Almost everyone does this one particular thing for their car in the winter with the intention of helping it run better. But for most vehicles, this thing is absolutely unnecessary. What is it? Warming up your car before driving in cold weather.
It’s true — most people don’t actually need to warm up their vehicles. One of the most widespread myths among car owners is that warming up a car is good for its health before hitting the road in cold temperatures. This was true for older car models, but only remains true for a couple models today. Read on to see if your car needs to be warmed up and if you can be saving money and reducing wear on your car — and on the planet.
One reason this myth is so widespread is that the practice was valid for older cars that were designed differently than today’s vehicles. The main reason that older cars needed to be warmed up was that they used a mechanism called a carburetor rather than modern fuel injectors.
The way carburetors worked was that they essentially needed to be hot enough to vaporize fuel that would be supplied to the engine. If the carburetor was cold, the fuel would not be vaporized properly, and so it would not be supplied properly to the engine. As a result, the engine would run rough or stall.
If the car was run for a bit before driving, then the fuel would be heated and properly supplied to the vehicle. However, fuel injectors and innovations to oil composition help eliminate the need for this process.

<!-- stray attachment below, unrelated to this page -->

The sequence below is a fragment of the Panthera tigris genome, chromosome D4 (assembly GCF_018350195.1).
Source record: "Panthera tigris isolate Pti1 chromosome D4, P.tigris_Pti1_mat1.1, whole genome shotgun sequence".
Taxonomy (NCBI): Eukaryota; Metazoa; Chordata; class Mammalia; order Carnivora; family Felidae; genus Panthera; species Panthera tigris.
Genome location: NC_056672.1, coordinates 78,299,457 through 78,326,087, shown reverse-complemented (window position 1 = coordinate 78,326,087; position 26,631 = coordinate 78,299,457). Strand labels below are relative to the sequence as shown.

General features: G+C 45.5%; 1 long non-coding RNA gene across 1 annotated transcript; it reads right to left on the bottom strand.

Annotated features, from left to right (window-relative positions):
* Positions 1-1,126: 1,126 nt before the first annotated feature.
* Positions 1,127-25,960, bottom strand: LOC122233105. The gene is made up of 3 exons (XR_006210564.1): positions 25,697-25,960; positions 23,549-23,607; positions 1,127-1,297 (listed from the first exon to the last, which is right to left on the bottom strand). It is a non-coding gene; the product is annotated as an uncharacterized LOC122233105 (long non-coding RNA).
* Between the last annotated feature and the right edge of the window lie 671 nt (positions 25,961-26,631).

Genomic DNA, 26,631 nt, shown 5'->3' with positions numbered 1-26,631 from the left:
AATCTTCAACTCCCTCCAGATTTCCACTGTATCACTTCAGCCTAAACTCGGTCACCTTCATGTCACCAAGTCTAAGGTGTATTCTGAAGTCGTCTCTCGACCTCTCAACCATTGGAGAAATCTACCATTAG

Modern Gas-Burning Cars
These days, cars can easily start and run smoothly without a long warm-up process. But should they be warmed up at all? And if so, for how long?
Usually, a car does not need to be warmed up, even in cool weather. However, if the temperature is below freezing (or up to 40 degrees F), allowing the car to run for about 30 seconds is plenty to get things going. Allowing the car to run for longer simply burns more fuel, causes more wear and tear to the engine, and adds more pollution into the atmosphere.
Of course, when the weather is colder, people might have to let their car run for longer than 30 seconds while they try to scrape the ice off the windshield, or simply allow the car to warm up in the interior for comfort. These activities are fine, but still remember that a car is still incurring costs and wear while idling.
While warming up a modern, fuel-injector possessing car is unnecessary, it is helpful to warm up electric cars before leaving home. Heating an electric car drains a lot of the battery — especially in the bitter cold.
To conserve battery life, it’s smart to warm up your car while it is still plugged in at home to avoid a low battery while out and about. Again, taking time to heat up your car before you leave will not necessarily improve driving performance. Instead, it will simply conserve battery life.
What Option Is Right for You?
What kind of car do you have? What is the temperature? Do you need to scrape your windshield?
Ultimately, these questions are what should determine whether to heat up your car before driving, and how long you should do so. For most people without electric cars, simply allowing your car to run for under 30 seconds in cold weather should be plenty. And by doing this, you can save gas, time and emissions.
Do you have questions about warming up your car and how to care for it in the winter (or any season)? Contact us at Living the Dream. You can schedule an appointment online or call (339) 237-5151.